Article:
Pimco, the world's largest bond fund, is buying more Treasurys these days, just a few months after fund executives saying they didn't like U.S. debt, The Wall Street Journal reports.
Pimco manages $1.3 trillion in assets and increased its Treasury holdings to 16 percent of the fund's portfolio by the end of August from 10 percent by the end of July.
Pimco fund manager Bill Gross has said calls to avoid Treasurys were mistakes.
(Pimco file photo)
The Pimco Total Return Fund, a $245.3 billion mutual fund, has run into some potholes this year although calls against Treasurys appear not to be the only reason.
Bets of $11 billion in the second quarter on an index of U.S. corporate credit risk, other moves into insurance the fund provides on sovereign debt and $1.3 billion pumped into Italian Treasury bonds linked to inflation are hurting as well, Bloomberg reports, citing regulatory filings.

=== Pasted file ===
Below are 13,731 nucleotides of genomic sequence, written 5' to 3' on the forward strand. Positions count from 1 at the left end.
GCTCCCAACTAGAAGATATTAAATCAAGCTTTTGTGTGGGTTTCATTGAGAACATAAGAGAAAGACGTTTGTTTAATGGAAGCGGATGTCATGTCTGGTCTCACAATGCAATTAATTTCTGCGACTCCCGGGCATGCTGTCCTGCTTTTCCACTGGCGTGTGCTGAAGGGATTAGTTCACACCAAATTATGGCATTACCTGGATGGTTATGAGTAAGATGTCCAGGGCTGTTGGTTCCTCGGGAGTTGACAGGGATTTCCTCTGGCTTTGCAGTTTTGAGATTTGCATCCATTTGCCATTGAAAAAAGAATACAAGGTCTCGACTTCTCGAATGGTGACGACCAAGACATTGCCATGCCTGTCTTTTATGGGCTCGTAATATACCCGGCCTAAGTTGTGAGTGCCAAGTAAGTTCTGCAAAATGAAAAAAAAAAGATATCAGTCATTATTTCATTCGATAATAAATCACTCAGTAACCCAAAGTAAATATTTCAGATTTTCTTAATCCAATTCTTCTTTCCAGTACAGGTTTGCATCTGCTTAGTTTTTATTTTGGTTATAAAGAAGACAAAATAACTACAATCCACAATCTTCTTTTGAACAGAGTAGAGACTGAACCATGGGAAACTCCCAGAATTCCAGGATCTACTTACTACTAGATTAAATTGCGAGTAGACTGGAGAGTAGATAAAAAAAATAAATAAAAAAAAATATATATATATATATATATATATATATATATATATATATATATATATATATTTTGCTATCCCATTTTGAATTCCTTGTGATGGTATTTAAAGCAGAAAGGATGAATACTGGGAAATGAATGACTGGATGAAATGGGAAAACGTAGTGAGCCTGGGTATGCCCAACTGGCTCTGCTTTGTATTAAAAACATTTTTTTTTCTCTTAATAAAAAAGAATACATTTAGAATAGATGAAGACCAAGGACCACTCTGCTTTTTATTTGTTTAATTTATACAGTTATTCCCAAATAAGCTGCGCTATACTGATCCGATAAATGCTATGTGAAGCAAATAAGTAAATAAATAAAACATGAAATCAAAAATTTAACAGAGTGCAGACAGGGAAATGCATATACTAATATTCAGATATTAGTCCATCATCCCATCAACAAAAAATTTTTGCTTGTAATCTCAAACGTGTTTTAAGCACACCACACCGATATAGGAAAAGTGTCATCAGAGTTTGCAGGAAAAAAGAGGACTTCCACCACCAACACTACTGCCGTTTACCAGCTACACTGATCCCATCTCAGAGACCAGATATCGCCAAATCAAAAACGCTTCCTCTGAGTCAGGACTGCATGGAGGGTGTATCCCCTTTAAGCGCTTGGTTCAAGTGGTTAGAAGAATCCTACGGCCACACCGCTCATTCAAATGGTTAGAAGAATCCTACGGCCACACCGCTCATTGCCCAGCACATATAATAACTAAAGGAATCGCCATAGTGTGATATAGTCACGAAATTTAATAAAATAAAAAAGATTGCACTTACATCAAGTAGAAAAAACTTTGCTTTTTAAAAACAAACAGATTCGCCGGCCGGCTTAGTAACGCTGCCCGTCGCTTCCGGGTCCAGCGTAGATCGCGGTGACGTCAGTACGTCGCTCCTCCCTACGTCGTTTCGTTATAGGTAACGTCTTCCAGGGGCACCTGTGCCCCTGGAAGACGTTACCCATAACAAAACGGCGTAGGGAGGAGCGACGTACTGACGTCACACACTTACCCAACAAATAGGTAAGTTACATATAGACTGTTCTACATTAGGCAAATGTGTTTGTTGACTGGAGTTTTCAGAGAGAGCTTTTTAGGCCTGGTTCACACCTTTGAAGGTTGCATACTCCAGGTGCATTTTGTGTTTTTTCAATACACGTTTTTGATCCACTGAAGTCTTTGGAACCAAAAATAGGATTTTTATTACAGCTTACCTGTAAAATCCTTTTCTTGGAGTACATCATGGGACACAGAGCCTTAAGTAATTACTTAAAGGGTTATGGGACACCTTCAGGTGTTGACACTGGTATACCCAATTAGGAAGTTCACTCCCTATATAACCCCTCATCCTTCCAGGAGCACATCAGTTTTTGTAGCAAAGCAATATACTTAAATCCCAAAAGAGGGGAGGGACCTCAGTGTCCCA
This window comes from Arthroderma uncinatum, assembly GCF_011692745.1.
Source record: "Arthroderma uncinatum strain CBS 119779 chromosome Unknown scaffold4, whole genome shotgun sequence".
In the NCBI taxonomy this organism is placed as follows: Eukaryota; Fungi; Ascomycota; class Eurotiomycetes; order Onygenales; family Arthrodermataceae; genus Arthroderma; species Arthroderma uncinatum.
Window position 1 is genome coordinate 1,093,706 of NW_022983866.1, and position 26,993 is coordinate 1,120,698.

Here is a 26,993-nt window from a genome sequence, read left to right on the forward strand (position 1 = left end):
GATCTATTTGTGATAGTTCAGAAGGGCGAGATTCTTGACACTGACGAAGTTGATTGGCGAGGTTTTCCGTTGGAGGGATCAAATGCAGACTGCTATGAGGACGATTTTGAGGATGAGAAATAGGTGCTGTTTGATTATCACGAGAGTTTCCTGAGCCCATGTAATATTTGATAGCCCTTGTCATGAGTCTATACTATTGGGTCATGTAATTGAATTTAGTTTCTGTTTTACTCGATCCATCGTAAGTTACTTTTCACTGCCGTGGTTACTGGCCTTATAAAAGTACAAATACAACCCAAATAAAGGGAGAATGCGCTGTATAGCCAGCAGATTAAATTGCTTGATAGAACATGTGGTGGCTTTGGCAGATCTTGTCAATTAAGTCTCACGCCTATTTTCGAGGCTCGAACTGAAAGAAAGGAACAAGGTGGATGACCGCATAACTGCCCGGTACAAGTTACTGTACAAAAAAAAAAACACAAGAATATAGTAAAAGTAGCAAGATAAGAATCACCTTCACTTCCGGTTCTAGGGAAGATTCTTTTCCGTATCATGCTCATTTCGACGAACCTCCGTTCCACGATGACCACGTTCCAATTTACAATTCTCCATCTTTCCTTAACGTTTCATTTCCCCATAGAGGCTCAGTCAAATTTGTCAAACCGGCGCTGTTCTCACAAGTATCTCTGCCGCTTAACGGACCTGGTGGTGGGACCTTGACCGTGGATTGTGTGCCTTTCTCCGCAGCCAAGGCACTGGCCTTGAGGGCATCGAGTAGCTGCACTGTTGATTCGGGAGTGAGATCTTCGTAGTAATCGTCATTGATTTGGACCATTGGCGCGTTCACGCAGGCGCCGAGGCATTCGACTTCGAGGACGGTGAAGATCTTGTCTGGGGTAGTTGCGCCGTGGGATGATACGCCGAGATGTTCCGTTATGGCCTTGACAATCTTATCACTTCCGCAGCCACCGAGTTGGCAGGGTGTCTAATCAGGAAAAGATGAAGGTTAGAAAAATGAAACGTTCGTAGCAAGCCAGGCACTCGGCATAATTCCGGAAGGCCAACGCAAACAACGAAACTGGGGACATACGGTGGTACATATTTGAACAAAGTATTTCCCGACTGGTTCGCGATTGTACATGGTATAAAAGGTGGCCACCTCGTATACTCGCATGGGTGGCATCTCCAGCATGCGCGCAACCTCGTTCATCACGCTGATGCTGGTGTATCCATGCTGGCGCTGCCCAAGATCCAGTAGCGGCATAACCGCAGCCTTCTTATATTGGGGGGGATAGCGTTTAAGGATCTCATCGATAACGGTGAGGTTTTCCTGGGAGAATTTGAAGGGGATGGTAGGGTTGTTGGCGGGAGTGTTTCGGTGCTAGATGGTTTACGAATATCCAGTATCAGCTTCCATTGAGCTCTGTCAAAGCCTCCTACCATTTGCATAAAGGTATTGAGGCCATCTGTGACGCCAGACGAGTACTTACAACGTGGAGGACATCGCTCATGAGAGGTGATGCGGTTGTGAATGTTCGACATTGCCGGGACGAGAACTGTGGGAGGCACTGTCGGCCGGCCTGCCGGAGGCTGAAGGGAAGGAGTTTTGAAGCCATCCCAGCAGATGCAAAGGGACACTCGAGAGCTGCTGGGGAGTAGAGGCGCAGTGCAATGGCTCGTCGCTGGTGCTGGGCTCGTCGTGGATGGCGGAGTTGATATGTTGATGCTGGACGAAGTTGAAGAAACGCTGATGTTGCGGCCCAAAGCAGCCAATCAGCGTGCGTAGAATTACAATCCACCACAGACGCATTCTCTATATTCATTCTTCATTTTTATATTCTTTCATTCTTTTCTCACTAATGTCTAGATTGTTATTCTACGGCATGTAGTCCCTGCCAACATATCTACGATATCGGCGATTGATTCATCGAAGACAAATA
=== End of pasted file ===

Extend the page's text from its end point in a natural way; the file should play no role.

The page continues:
"People are focusing on the Treasurys, but the real issue is that the other credit instruments didn't do as well," A. Michael Lipper, head of Lipper Advisory Services, a Summit, New Jersey, firm that advises institutions on investing in mutual funds, tells Bloomberg.
Still, other experts say selling Treasurys and buying corporate debt is a good long-term strategy.
"There will still be some bouts of volatility with the uncertainty going on in Europe and the unresolved lawsuit issues surrounding mortgages in the banking sector," Michael Krushena, a senior portfolio manager at Birmingham, Michigan-based Munder Capital Management tells Bloomberg.
"But looking further out than the next two or three months, we think corporate bonds are better investments."
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